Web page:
The Impact of Science
In the decade beginning 1954, the National Park Service effected a dramatic change in land management policy, especially regarding giant sequoia groves. These changes were directly influenced by the results of three scientific studies. In 1954, the Yosemite Report, commissioned by the Yosemite superintendent, concluded that human impacts were harming the roots of sequoias in the Mariposa and Tuolumne groves. The report recommended removal of development.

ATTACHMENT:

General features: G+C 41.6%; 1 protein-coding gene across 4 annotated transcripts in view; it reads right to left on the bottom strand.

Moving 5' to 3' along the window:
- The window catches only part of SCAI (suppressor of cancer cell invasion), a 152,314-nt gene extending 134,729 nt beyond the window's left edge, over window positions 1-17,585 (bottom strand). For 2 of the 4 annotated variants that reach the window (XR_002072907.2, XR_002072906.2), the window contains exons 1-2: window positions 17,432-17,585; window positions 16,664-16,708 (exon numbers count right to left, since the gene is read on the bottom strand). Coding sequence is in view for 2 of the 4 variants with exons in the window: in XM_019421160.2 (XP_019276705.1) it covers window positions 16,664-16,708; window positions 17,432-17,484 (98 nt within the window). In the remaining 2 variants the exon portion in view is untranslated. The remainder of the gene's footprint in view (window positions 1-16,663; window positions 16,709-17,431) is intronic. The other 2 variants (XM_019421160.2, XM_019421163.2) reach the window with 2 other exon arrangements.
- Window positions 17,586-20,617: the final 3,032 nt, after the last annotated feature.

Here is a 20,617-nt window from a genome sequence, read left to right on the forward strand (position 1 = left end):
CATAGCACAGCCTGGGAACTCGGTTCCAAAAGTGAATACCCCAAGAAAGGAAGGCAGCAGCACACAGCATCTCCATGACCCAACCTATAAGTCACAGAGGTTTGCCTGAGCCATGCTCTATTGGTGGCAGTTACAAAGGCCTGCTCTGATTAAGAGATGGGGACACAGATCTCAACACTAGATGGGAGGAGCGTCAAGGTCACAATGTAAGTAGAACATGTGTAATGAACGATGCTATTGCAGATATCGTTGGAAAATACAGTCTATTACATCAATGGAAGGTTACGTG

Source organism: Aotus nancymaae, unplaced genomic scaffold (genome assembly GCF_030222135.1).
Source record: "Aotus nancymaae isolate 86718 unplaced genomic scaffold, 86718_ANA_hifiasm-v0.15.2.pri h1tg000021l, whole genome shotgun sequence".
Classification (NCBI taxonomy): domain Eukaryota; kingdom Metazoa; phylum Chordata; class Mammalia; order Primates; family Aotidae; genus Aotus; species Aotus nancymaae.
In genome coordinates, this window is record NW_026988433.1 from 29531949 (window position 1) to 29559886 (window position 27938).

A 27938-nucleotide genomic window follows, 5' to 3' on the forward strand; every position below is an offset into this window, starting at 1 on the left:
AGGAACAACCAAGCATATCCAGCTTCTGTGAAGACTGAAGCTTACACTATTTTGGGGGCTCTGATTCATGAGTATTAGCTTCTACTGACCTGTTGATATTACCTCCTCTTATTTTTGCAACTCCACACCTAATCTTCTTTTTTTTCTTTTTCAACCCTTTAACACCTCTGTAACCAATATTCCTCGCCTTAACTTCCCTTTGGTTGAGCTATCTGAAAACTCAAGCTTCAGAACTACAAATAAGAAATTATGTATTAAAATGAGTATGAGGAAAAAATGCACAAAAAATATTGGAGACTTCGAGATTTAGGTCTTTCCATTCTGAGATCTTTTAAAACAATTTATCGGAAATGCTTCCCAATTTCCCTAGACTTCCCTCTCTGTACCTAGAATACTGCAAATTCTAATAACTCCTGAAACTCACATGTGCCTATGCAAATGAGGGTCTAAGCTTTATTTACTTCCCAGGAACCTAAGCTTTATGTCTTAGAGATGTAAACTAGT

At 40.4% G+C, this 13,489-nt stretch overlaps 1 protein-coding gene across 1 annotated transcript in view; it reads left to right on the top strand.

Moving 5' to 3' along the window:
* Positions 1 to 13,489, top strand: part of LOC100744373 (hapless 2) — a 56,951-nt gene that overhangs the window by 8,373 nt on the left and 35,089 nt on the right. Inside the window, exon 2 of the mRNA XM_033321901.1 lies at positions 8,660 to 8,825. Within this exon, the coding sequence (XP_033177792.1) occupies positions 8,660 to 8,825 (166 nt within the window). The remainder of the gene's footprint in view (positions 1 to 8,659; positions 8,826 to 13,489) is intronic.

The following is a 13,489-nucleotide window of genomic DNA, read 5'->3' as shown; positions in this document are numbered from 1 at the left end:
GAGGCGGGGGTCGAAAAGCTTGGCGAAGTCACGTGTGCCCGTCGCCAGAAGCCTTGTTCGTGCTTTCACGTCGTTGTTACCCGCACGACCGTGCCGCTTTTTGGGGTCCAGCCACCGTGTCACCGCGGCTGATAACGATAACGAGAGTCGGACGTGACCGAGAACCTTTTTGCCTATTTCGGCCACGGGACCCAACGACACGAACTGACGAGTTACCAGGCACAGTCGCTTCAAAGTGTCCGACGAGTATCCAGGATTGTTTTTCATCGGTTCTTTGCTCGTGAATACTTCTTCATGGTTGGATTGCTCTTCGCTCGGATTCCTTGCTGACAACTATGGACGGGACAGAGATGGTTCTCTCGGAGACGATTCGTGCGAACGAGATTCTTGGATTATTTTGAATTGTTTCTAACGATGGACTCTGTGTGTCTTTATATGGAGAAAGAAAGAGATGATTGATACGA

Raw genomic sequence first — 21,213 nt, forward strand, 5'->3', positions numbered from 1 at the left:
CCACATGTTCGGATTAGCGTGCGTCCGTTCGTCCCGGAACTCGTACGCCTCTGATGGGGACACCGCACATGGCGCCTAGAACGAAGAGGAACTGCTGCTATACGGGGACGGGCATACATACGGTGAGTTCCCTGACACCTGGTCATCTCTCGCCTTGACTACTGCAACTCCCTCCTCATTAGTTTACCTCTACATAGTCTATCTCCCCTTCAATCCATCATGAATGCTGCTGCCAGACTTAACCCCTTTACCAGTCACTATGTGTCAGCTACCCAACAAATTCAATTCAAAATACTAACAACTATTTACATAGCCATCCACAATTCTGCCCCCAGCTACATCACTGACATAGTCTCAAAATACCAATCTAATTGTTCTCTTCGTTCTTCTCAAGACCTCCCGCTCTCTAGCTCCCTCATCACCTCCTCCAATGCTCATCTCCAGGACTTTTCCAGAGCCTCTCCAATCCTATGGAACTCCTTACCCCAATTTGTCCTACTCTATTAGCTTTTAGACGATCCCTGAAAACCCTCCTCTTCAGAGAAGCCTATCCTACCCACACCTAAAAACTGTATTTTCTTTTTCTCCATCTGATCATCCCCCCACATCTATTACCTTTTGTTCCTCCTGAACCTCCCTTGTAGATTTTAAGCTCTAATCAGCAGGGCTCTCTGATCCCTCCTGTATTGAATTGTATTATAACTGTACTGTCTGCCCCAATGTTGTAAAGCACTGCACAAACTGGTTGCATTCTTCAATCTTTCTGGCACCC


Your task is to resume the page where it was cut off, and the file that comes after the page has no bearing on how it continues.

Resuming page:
In 1963 came the Leopold Report, which had an enormous influence on science in the parks, from both research and management standpoints. The Leopold Report was the product of an advisory panel headed by Dr. Starker Leopold, appointed by the Secretary of the Interior. In essence, the report called for maintenance or restoration of natural systems to the greatest extent possible. This had direct implications for the Giant Forest, which was specifically mentioned in the report. The Secretary of the Interior issued an order that the report's recommendations be followed. This gave tremendous backing to the movement to restore the Giant Forest. Additionally, the report resulted in the establishment or expansion of numerous park research programs.